He awakens to a troubled mind.
Troubled by the things he will face today.
Troubled by the ones who judge him not by his actions or his intellect or his ability, but by the difference between him and everyone he is not like.
Troubled by the struggle he believes is his alone.
He rolls out of bed, his direction as unsteady as his gait as he makes his way to the shower.
Oh The shower.
Who knew that a young man, a boy to me, could actually take 45 minutes to wash every single one of his “Lever 2000” body parts. I’m fairly certain I don’t have nearly that many. Not anymore anyway.
We race around the house now, wondering if TODAY we will beat that tardy bell I’ve been chasing for 37 long, late years now.
We scurry and speed.
Hasty breakfast – in the car.
Get your shoes on! – in the car.
Check homework and agenda – in the car.
Comb your hair! – in the car.
Deodorant on – in the car.
Brush your teeth – in the car.
Spit out the toothpaste – in the “NO! Not out the Window eith-… In my coffee cup?!”
It’s green and gray and a little minty now. Perfect.
All that great effort to compensate for a total deficit in the ability to wake up and actually function.
Well, that and the too many distracted moments yesterday that made us go to bed too late.
Or maybe it’s the way time, which is a constant for most folks, seems to move in bursts for us.
He gathers his things and tumbles out of the car.
“I love you too” as he sends his crooked half grin like a lightening bolt to my heart.
His head a little tilted,
his jeans sagging,
his eyes taking in everything around him.
He is curious, expectant even.
He is hopeful.
Today he just might be like everyone else.
Maybe today, nobody will scold his passion or inventiveness.
His teachers tell him he is “different”, “troubled” “trouble” “lazy” “doesn’t apply himself”.
They don’t know him.
He IS different but not the way they think.
He can look right at his teacher as she mouths meaningless words and see beyond that to her meaningless heart.
He will notice the kid who is sad because he has no friends.
He knows that one alright.
He might not remember that formula but he understands WHY those two trains leaving different cities, traveling at different velocities will converge in another city so John can run into Susan’s arms at the station and live happily ever after.
Because while everyone else is multiplying and dividing distance over time, scratching their heads and scribbling their scratch paper, he wonders who else is on the train; and who is waiting for THEM at the station.
Will that sad little boy see his father for the first time in months?
Will the teacher see her long forgotten student and recognize him?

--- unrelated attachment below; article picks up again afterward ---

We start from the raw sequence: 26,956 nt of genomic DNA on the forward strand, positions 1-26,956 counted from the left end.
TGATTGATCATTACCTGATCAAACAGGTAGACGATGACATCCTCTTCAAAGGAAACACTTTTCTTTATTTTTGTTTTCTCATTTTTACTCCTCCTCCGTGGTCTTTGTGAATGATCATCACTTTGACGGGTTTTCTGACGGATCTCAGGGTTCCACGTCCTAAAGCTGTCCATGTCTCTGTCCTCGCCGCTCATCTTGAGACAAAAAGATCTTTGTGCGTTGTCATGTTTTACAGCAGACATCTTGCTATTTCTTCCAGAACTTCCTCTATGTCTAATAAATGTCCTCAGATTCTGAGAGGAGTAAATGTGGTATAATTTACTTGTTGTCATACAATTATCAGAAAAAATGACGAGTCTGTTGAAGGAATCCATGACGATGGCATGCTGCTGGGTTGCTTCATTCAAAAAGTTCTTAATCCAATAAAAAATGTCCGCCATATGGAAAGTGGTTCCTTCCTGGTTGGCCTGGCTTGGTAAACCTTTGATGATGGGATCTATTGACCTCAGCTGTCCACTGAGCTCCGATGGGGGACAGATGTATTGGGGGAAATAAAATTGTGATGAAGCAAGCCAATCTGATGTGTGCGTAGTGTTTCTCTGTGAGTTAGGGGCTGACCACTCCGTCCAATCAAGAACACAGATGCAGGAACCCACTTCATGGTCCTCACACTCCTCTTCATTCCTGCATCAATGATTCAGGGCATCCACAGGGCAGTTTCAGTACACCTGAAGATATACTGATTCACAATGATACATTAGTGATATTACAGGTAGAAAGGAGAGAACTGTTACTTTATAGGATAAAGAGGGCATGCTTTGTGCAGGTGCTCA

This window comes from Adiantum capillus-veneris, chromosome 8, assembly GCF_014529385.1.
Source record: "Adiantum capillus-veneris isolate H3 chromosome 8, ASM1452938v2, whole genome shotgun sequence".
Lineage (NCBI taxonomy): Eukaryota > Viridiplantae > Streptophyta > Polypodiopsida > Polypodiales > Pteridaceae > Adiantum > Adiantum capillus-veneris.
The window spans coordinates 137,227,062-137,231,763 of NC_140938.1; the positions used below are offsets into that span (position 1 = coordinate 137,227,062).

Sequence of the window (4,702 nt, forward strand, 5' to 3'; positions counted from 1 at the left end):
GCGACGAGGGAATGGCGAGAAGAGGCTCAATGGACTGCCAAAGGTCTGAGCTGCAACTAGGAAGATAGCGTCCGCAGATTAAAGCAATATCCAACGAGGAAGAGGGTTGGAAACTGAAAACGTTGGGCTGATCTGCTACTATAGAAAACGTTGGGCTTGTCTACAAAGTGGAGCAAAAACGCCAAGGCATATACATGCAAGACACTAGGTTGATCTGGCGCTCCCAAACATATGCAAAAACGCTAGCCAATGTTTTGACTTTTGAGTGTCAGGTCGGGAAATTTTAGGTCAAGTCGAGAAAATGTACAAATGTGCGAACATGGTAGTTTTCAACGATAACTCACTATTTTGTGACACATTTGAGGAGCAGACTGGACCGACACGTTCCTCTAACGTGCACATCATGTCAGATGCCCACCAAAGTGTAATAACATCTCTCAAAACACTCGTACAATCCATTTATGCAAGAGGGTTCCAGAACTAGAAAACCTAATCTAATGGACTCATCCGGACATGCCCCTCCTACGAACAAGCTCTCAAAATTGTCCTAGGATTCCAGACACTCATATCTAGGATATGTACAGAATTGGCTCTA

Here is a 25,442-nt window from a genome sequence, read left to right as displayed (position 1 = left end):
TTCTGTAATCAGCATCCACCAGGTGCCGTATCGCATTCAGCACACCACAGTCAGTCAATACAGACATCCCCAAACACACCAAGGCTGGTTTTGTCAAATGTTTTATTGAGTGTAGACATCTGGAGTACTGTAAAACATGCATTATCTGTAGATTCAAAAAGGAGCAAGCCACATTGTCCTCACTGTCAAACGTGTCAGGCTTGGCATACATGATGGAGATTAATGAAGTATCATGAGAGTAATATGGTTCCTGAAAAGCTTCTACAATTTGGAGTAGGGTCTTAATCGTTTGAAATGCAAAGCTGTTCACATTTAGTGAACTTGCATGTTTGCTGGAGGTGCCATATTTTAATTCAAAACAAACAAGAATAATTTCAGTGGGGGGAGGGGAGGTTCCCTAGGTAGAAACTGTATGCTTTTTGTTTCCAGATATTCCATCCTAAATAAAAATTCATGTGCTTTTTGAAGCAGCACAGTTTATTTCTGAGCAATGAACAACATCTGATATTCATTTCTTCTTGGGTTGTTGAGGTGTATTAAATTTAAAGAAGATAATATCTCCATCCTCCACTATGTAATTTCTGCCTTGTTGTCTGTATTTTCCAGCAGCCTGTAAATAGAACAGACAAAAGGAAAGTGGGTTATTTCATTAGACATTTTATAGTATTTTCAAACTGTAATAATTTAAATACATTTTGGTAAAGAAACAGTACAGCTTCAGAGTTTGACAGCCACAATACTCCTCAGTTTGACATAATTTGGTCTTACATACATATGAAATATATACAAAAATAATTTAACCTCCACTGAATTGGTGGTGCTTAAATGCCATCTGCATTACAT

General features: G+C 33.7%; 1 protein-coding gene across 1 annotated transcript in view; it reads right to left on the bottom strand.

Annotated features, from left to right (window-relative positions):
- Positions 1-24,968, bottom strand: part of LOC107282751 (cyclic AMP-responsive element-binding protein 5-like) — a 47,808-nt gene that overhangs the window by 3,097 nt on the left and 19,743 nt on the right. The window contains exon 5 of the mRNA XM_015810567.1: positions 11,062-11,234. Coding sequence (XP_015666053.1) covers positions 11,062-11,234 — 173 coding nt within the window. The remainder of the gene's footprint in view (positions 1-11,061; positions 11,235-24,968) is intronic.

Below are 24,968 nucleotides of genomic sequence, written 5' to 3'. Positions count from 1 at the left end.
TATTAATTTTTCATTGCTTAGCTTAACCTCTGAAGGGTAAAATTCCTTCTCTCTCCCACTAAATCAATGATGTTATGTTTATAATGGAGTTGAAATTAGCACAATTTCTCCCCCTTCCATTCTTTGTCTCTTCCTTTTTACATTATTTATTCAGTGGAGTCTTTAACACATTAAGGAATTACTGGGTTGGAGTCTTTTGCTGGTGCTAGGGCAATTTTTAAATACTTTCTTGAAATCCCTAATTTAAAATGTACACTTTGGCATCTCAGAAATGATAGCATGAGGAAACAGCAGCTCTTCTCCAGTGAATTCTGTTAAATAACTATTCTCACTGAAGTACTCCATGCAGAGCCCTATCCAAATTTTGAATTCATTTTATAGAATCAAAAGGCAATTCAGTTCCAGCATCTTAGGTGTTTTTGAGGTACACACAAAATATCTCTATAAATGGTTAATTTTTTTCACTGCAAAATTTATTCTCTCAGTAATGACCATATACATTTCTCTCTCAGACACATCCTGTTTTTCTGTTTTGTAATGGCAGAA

Will that scraggly young man finally come home and be welcomed back?
Will the middle-aged balding man find new life after his ruined former life?
See he IS different, but not because he is unaware, no, because he is MORE aware.
He feels more.
He sees more.
He memorizes fewer facts but has deeper thoughts.
He is not lazy, oh no, in fact he thinks a thousand scrambled thoughts while everyone else struggles with only one.
It’s not that he doesn’t apply himself.
He does; just not to the mundane task they require him to complete.
The world he sees is a little different than most see.
The judges and the judged can never see through the same eyes.
It just doesn’t work that way.
They can never accept nor understand WHO he is because they are entirely too busy printing their label to tell him WHAT he is.
So they judge.
And they determined that he needs help to become everyone else.
It must be much simpler to teach everyone the same lesson the same way.
They quash creativity and quell the fire in their humble subjects.
They break down children so they can reform them from their perfection into perfect images of themselves.
They would eradicate the eager, stifle the spirit, extinguish the excited, annihilate active minds, and they are killing him a little more every day.
And so he takes his little blue and white extended release “conformity” so that for the next six to eight-hour half-life, he can deliver what is demanded but he refuses to forsake who he is.
He will always, even when “properly chemically balanced”, ALWAYS be himself.
He is brilliant.
He is careful with everyone.
He is love.
He is deep.
He is creative.
He is thoughtful.
He is wonderful and wondrous.
He is strong.
He is my hero.
He is my son.
And when I look at him I am proud to be his daddy.
Oh, and if I wandered around a little during this, remember THIS.
HE IS MY SON.
Jaime Gori, a guest writer for Love, Laughter, Life & Laundry, is a single dad of two and quite the modern-day “Renaissance Man”.